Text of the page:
[Tweeters] Re: Rusty Blackbird and a VERY "EXOTIC" Trip to

Jason Hernandez jason.hernandez74 at yahoo.com
Fri Feb 6 21:24:48 PST 2015

I concur with Hal's identification, except that I was going to say Bengalese finch, an alternate name for the same bird.  The Wikipedia article gives more detail on the controversial origins of the species: Society finch - Wikipedia, the free encyclopedia  I especially like that, when it is used for fostering other birds' eggs, aviarists prefer to use same-sex male "pairs."
Jason Hernandez .Bremerton .jason.hernandez74 at yahoo.com

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| Society finch - Wikipedia, the free encyclopediaThe society finch (North America) or Bengalese finch (elsewhere), Lonchura striata domestica or L. domestica, is a popular cage bird not found in the wild. |

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| View on en.wikipedia.org | Preview by Yahoo |

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Date: Thu, 5 Feb 2015 00:28:23 +0000 (UTC)
From: Hal Michael <ucd880 at comcast.net>
Subject: Re: [Tweeters] Rusty Blackbird and a VERY "EXOTIC" Trip to
    the    Mouth of the Cedar - and ID HELP Requested
To: Blair Bernson <blair at washingtonadvisorygroup.com>
Cc: tweeters at u.washington.edu
    <1355385487.18814427.1423096103425.JavaMail.zimbra at comcast.net>
Content-Type: text/plain; charset="utf-8"

That is probably a Society Finch. I believe that the Societies are entirely man-made species. They were created, i believe in China. It is now a "true" species in that the birds are pretty much reproductively isolated from other finches. There is single plumage/form but are quite variable. As I recall, they are often used as foster parents, incubating the eggs and rearing the young of species that don't incubate well in captivity.

For the Twitcher they create an interesting situation. A biological species that has not received formal taxonomic description since it is not "natural" but if it escapes and establishes a self-sustaoning population it should be "countable."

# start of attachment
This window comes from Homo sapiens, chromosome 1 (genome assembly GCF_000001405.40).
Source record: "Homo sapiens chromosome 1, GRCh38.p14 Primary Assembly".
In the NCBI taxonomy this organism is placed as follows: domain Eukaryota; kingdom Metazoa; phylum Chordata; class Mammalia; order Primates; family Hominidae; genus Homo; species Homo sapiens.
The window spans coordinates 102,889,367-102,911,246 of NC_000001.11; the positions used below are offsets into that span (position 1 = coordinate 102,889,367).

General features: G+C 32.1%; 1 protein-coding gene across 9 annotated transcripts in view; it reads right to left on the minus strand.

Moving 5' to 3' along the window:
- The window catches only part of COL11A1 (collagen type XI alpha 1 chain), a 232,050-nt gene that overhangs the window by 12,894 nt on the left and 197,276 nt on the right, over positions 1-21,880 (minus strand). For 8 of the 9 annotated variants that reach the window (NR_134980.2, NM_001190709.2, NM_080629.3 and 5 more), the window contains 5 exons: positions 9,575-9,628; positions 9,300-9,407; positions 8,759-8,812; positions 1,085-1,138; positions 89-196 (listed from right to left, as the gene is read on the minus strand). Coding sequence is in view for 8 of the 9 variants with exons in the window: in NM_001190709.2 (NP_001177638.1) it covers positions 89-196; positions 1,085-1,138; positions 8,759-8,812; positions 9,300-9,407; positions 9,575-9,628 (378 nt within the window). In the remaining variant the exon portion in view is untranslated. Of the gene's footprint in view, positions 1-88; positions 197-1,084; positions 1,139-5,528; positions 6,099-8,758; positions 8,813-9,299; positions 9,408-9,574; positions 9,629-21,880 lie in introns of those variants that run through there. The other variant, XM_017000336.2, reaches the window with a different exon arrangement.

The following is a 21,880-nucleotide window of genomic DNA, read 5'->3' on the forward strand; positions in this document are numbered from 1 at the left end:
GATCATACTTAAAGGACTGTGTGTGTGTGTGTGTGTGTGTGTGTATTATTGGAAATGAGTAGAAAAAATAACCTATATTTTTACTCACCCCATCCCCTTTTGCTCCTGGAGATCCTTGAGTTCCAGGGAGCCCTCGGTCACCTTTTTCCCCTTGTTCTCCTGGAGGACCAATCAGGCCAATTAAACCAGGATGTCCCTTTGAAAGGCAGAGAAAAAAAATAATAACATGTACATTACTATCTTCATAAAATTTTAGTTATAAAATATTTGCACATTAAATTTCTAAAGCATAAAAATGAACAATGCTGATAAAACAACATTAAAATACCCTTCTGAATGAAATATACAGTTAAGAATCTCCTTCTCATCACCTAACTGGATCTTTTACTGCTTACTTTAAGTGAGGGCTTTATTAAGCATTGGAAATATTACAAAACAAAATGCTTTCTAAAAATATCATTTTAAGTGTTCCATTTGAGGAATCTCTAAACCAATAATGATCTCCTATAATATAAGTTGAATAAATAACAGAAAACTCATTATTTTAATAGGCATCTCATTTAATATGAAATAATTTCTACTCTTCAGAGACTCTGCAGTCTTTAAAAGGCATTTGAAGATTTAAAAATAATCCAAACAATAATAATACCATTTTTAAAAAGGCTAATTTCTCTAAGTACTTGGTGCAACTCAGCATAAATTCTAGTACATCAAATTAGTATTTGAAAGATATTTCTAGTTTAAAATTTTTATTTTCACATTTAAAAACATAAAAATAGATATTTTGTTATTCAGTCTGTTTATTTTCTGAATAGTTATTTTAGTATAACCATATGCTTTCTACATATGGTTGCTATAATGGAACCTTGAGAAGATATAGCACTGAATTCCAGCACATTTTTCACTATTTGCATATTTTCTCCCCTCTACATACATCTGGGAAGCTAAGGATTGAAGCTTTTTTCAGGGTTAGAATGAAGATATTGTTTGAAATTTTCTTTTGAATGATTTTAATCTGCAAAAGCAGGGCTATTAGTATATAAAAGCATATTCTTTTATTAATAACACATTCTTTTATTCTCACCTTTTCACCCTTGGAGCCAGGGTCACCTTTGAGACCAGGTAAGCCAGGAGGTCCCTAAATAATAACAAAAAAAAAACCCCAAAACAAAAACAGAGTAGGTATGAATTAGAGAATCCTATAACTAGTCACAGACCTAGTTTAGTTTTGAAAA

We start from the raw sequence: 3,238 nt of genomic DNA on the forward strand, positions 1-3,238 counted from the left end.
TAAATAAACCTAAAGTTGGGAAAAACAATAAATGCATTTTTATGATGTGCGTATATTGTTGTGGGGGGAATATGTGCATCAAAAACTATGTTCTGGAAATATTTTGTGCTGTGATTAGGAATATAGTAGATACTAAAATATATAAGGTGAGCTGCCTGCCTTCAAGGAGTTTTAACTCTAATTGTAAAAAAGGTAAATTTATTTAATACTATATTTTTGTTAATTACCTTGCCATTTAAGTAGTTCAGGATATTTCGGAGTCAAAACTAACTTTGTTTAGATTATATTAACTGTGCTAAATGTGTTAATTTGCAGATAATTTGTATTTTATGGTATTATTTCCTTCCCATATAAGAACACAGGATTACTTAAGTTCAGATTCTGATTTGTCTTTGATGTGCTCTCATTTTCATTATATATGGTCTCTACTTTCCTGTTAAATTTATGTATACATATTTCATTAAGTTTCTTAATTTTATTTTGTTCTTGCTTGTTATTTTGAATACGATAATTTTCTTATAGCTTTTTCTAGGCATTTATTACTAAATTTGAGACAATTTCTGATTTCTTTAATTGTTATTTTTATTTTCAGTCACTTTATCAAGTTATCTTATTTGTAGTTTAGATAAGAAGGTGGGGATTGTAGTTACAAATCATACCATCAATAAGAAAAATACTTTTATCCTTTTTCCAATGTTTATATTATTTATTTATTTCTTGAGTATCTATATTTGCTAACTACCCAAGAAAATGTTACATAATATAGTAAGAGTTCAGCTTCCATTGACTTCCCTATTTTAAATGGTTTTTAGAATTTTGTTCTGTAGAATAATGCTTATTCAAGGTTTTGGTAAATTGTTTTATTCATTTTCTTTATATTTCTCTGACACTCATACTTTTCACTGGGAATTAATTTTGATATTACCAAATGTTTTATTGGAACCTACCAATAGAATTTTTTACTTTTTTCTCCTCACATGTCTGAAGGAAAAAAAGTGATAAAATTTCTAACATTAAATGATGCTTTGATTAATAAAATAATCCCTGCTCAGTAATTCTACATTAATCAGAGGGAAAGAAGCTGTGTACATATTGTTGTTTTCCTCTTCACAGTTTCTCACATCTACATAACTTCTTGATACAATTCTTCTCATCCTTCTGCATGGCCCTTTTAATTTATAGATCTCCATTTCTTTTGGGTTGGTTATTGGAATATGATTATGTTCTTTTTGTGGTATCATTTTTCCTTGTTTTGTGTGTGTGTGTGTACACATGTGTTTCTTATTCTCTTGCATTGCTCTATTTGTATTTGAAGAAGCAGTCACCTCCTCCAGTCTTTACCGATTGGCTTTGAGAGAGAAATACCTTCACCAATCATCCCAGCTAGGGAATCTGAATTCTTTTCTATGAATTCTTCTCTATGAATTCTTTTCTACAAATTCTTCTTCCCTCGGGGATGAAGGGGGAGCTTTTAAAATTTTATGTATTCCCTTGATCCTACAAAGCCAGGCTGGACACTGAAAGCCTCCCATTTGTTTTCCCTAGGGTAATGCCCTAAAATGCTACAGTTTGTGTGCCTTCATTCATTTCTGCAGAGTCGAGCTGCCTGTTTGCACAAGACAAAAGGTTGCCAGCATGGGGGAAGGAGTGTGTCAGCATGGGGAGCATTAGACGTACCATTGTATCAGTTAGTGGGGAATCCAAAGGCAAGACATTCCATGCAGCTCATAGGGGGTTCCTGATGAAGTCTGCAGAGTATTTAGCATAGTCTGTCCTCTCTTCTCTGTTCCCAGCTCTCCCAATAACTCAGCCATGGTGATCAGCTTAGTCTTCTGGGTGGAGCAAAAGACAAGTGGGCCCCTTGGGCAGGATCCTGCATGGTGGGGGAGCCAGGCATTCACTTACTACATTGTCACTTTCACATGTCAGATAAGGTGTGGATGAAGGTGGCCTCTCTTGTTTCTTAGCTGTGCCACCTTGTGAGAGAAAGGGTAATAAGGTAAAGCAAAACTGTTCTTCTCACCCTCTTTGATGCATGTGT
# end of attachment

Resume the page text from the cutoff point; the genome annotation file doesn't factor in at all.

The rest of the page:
Hal Michael
Olympia WA
360-459-4005 (H)
360-791-7702 (C)
ucd880 at comcast.net

----- Original Message -----

Often when trying to find a bird the best thing to
do is to find a birder (or two) who has a camera,
scope or binoculars intensely on "something".
After almost an hour of looking for the Rusty
Blackbird at Crescent Lake WMA without success, I
saw two birders obviously looking at something.
Since it appeared that they were focusing on the
corn stalks in the middle of the NE field I
thought maybe it was some really good sparrow.
Turned out the two birders were Ollie and Grace
and they were viewing the Rusty Blackbird who was
happily consuming kernels of corn.

I had earlier located the Franklin's Gull in a
large flock of primarily Mew Gulls in a field on
Frohning Road. Emboldened by those finds, I
headed off yet again to the Mouth of the Cedar
hoping to see and photograph the Palm Warbler. I
had a good look and photo last year but in 2015 it
has been a single buried glance and no photo.
When I arrived the groundskeepers were clearing
pine needles from beneath the pine trees - in
exactly the area where I and others have seen the
bird. So not auspicious and indeed I never
spotted the bird ... BUT drawn by some unfamiliar
call notes, first in one of the Evergreens and
then 10 minutes later over by the Boeing Buildings
behind the fence, I found two quite exotic, very
surprising and assumedly escapee birds. The first
was a Zebra Finch which was mostly buried in the

I have not yet identified the second bird and
would welcome help from Tweeterdom.
One such find is perhaps understandable but twice
in one day at one place. Was there a convention
going on somewhere and they staged a mass escape.

I would have preferred a Palm Warbler...

Blair Bernson

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